DreamWorks Animation’s fourth-quarter profit fell.
Revenue sank 31 percent.
The company is based in Glendale California.
DreamWorks Animation earned $51.6 million (58 cents a share) in last year’s fourth-quarter.
This figure is down 45 percent compared to the previous year’s fourth-quarter earnings of $94.1 million (98 cents a share).
DreamWorks Animation’s revenue in the current fourth-quarter was $199.8 million.
This figure is compared to $290.2 million in the previous fourth-quarter.
Analysts expected 60 cents per share and $232.5 million in revenue.
Thomas Reuters polled analysts.
In 2008, DreamWorks released “Madagascar: Escape 2 Africa” and “Kung Fu Panda.”
Mostly in DVD sales, “Kung Fu Panda” added $101.8 million to fourth-quarter revenue.
Mainly from consumer product sales, “Madagascar added $24 million.
Both movies accounted for $1.2 billion collectively in box-office revenue in 2008.
DreamWorks earned $142.5 million ($1.57 a share) for the full year of 2008.
This figure is down 35 percent compared to the previous year.
Last year, DreamWorks Animations fourth-quarter earnings were 98 cents a share. Analysts estimated that the current fourth-quarter earnings would be 60 cents a share. Together, the most recent “Madagascar” and “Kung Fu Panda” released in 2008 contributed $125.8 million to the fourth-quarter revenue and $1.2 billion in box office revenue for the year of 2008. For the year, DreamWorks earned $1.57 a share. Fouth-quarter revenue is down 31 percent, fourth-quarter earnings are down 45 percent, and Full year earnings are down 35 percent.
Compared to last year, Japan’s earnings plunged 45,7 percent in January.
This is a record trade deficit; it is the biggest since 1980.
This is a result of recessions in the United States and Europe.
These two smothered demand for the country’s cars and electronics.
The Finance Ministry in Tokyo announced on Wednesday that the shortfall is 952.6 billion yen ($9.9 million).
Shipments dropped abroad.
This eclipsed a record 35 percent decline in December.
Compared to a year earlier, exports to the United States shrunk 52.9 percent.
Exports to Europe also tumbled considerably.
As a result of this decline in trade, Japanese companies will likely be forced to continue firing workers and closing factories, which will worsen the economy.
The economy has shrunk more in the last quarter more than it has in 34 years.
Japan’s exports to China and Asia dropped 45.1 percent and 46.7 percent, respectively.
The United States and Europe have experienced recessions in their economies recently. Their demand for Japanese cars and electronics has decreased significantly. Exports to these countries as well as China and Asia have shrunk. The result is a record trade deficit; the largest fall in 34 years occurred last quarter. The Finance Ministry in Tokyo announced on Wednesday that the shortfall is 952.6 billion yen ($9.9 million). Due to this trade deficit, it is likely that more workers will be fired and more factories will be closed in Japan.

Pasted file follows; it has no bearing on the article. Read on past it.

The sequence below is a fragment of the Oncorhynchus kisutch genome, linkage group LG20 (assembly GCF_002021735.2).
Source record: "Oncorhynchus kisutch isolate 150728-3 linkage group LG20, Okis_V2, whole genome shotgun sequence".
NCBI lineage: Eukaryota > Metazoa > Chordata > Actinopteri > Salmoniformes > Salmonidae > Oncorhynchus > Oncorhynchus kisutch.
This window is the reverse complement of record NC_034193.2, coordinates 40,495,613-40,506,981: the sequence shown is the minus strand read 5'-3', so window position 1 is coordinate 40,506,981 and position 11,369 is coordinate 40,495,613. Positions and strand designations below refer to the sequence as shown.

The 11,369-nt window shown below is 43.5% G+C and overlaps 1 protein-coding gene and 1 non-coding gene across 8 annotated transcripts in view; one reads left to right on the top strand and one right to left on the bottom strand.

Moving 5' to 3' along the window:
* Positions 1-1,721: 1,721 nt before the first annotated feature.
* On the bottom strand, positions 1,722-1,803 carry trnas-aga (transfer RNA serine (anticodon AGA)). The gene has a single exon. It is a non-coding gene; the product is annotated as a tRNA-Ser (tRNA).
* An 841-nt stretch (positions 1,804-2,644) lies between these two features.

David Tavdy, who worked for a broker-dealer named Assent, pleaded guilty to conspiracy and securities fraud.
This happened a year after he admitted to buying tips from and receiving private information about UBS’s stock recommendations from a UBS executive.
The judge in this case was Manhattan Federal District Court’s Judge Deborah A. Batts.
The judge sentenced Tavdy to 63 months.
13 people, including Tavdy and former UBS executive, Guttenberg, were charged with insider trading in 2007.
This illegal activity was likened in pervasiveness to rings in the 1980s.
Former Wall Street business employees from businesses such as the Bank of America Corporation, Morgan Stanley and Bear Stearns comprised the 13 people, all of who plead guilty.
The judge stated that Tavdy made “millions of dollars….by abusing insider information.”
His informer, Guttenberg, was an institutional client manager in the equity research department at UBS.
Last November, Guttenberg was sentenced to 6.5 years for informing Tavdy and another about such shares as those of Caterpillar and the Goldman Sachs Group.
Tavdy made $10.3 million in illegal profits, which he forfeited at sentencing.
Using the information given him, he executed hundreds of securities transactions.
The judge ordered Tavdy to serve time at a minimum-security federal prison in Miami beginning no later than April 21, 2009.
Guttenberg, and executive at UBS, provided unpublicized information, tips, and stock recommendations to David Tavdy. Tavdy used this information to accumulate $10.3 million in illegal profits. Tavdy admitted to his activities and regarded them as unwise decisions. He and 13 others were charged with insider trading in Manhattan’s Federal District Court. Guttenberg was sentenced to 6.5 years for his crimes. As Judge Batts sentenced him to 63 months in prison, Tavdy forfeited his illegal profits.